Not that I expected to use the Ruger. I knew that one of the first things I would be required to before gaining an audience with Gianetti was to submit to a full search and hand over any and all weapons. In an effort to make this process smooth and swift, I was only going to bring one weapon. Once Dominick's men confiscated my gun, the most likely scenario was that Dominick and I would be surrounded by four or five of his guys, all of whom would be armed, and me, unarmed, in the center of the scrum.
Oh well, I thought. I can live with that. I hope.
The Uber driver went east on 76th Street, circled west to the Joe DiMaggio Highway, and headed south along the river. The DiMaggio was the same roadway as the Henry Hudson Parkway but south of West 72nd Street. I guess the city planners thought it was enough that the river was named after Henry. Besides, other than discover pieces of North American geography, what did he ever do? Did he have a 56-game hitting streak? Did he ever marry Marilyn Monroe? No. In my opinion, Henry was lucky to retain naming rights to the northern part of the parkway.
We drove all the way to the Battery on the southern end of Manhattan and into the Hugh Carey Tunnel, once known more prosaically as the Brooklyn-Battery Tunnel. Almost two miles long, it emerged in Brooklyn north of the Red Hook neighborhood where I was going.
The driver wound through the streets of Red Hook and stopped in front of Accogliente at a few minutes after 11:00 P.M.
I walked through the front door of the garishly glitzy restaurant and was greeted by a young woman of abundant curves and a cascade of thick, dark hair.
“Good evening,” she said. “Do you have a reservation?”
“No, I'm not dining. I want to see Mr. Gianetti. My name is Jack Tyrrell. I used to be a Deputy Marshal.”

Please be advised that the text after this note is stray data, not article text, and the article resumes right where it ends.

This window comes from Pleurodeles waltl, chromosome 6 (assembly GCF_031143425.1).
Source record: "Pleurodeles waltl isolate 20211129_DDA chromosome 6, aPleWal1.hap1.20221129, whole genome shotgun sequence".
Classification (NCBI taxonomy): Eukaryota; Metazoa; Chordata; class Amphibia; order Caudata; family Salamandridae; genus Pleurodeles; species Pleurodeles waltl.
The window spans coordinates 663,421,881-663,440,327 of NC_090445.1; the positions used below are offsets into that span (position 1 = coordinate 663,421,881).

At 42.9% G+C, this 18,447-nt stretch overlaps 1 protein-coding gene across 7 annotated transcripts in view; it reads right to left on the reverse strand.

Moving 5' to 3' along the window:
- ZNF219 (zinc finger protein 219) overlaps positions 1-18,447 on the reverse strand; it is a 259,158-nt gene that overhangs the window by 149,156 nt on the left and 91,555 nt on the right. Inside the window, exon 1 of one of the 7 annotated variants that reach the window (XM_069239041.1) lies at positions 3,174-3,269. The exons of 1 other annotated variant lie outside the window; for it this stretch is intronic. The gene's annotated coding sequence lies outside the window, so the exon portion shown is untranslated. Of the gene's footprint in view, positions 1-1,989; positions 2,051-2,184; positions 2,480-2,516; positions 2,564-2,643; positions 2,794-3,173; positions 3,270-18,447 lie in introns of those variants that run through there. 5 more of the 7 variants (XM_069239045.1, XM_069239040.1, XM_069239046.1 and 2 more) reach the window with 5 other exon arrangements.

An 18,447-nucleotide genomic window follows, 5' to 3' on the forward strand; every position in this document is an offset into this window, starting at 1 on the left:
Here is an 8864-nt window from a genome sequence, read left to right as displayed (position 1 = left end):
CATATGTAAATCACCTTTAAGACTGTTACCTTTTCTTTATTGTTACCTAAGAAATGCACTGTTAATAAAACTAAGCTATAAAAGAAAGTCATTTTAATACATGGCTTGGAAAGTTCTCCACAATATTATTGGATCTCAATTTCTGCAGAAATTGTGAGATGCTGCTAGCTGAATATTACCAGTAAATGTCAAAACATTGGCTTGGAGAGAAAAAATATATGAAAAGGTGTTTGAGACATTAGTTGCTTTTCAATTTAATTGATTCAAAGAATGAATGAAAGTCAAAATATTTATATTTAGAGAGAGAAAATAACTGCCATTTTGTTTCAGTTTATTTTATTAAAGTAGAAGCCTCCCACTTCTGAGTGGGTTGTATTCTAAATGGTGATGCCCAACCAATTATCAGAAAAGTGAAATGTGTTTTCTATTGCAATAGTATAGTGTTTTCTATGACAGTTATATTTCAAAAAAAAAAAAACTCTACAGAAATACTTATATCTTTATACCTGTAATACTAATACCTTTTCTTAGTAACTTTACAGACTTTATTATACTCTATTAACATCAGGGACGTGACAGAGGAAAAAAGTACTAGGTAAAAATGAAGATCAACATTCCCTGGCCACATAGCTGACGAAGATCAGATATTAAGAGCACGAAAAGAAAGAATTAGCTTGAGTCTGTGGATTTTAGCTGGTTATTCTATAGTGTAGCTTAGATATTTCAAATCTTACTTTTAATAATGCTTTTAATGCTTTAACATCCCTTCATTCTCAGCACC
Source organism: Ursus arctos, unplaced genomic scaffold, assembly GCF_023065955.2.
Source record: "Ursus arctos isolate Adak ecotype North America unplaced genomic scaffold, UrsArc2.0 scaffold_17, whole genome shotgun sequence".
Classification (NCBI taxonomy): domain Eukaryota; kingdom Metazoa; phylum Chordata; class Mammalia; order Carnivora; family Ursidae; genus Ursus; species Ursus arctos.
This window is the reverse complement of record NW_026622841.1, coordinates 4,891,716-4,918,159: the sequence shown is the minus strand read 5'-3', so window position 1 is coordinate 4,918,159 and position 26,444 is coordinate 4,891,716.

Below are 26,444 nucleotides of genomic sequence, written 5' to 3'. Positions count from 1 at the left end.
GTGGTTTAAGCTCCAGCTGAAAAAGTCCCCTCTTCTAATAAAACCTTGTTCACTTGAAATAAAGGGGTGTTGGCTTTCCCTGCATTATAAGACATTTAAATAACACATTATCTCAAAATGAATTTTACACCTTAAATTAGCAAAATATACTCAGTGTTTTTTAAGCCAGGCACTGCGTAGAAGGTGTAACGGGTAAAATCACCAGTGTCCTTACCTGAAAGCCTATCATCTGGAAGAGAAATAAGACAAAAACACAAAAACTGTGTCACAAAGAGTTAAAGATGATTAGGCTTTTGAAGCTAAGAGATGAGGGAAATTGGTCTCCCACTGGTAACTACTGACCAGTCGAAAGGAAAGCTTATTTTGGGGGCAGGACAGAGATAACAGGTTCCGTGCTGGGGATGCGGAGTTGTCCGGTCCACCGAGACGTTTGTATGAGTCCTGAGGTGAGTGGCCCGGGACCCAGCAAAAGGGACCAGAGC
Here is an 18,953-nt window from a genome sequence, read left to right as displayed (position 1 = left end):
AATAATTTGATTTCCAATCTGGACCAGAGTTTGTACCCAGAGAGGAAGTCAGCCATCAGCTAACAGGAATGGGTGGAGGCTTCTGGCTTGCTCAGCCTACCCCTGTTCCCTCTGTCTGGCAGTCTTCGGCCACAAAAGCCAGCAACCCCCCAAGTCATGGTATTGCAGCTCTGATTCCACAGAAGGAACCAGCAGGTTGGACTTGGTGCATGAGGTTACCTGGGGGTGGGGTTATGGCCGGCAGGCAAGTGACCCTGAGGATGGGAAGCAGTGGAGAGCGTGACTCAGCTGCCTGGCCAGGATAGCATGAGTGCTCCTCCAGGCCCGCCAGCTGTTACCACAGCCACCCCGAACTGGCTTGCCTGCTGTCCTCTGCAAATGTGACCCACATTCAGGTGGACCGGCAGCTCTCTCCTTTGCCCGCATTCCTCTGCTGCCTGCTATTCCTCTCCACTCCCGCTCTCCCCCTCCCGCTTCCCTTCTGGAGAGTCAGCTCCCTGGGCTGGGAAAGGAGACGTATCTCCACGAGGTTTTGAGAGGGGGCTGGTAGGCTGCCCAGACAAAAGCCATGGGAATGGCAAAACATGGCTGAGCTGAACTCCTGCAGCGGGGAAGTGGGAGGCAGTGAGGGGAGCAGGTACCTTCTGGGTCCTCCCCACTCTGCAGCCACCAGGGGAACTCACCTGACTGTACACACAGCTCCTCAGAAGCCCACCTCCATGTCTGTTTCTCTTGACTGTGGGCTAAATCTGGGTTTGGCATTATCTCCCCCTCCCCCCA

“Oh?” she asked, puzzled. She glanced over her shoulder, back at me, and said, “Could you wait a minute?”
She moved through the crowd to the bar, leaned over, and spoke into the ear of one of the bartenders as she jerked her thumb in my direction. He nodded, reached under the bar, brought up a telephone receiver to his ear, and spoke into it. After a minute, he hung up and waved me over. I walked past the hostess as she returned to her station at the front of the restaurant.
“You Tyrrell?” the bartender asked.
He pointed to the back of the restaurant. “See the guy in the suit.”
I did, in fact, see a tall, thin man in a black suit. Dark-gray hair, slicked back from his forehead and at the temples. Pencil mustache. Carlo Mancini. The guy who had bribed me on behalf of Dominick Senior. The guy who had threatened me when I failed to come through. The guy who had probably arranged for the hit on Maggie and me. It had never occurred to me how much hate I would have for this guy if I saw him again. How much I would want to tear him to pieces with my bare hands. Deep breaths, Tyrrell, deep breaths. Carlo is not the focus of this evening's activities. Yeah, but maybe he could be a bonus . . . ?
As I walked toward him, he smiled widely, “Former Deputy Marshal Jack Tyrrell. What a surprise. I never thought I'd see you here in a million years.” His voice was a high tenor, a little surprising in such a tall man.
“I'd like to see Mr. Gianetti.”
“That's between him and me.”
“Maybe we could settle whatever it is without bothering Mr. Gianetti.”
“Carlo, if you don't take me to see Dominick, I'm going to tear your balls off and shove them down your throat.”
He wasn't fazed. “Brave talk for a drunken bum who got his wife killed.”
I moved so fast it shocked even me. My Ruger was under his chin before he could blink; my left hand cupped his testicles none too gently.
“Would you care to rephrase?” I asked.
“Who the fu―”
“Carlo,” I smiled as I squeezed hard with my left hand. “Care to rephrase?”
He grunted and would have doubled over in pain if my gun under his jaw hadn't prevented that. The restaurant crowd didn't seem to notice us, but two very large men in dark suits with no ties were walking toward us.
“If you think those guys are going to save your nuts, you are sadly mistaken,” I whispered, punctuating my sentence with another hard squeeze of his balls.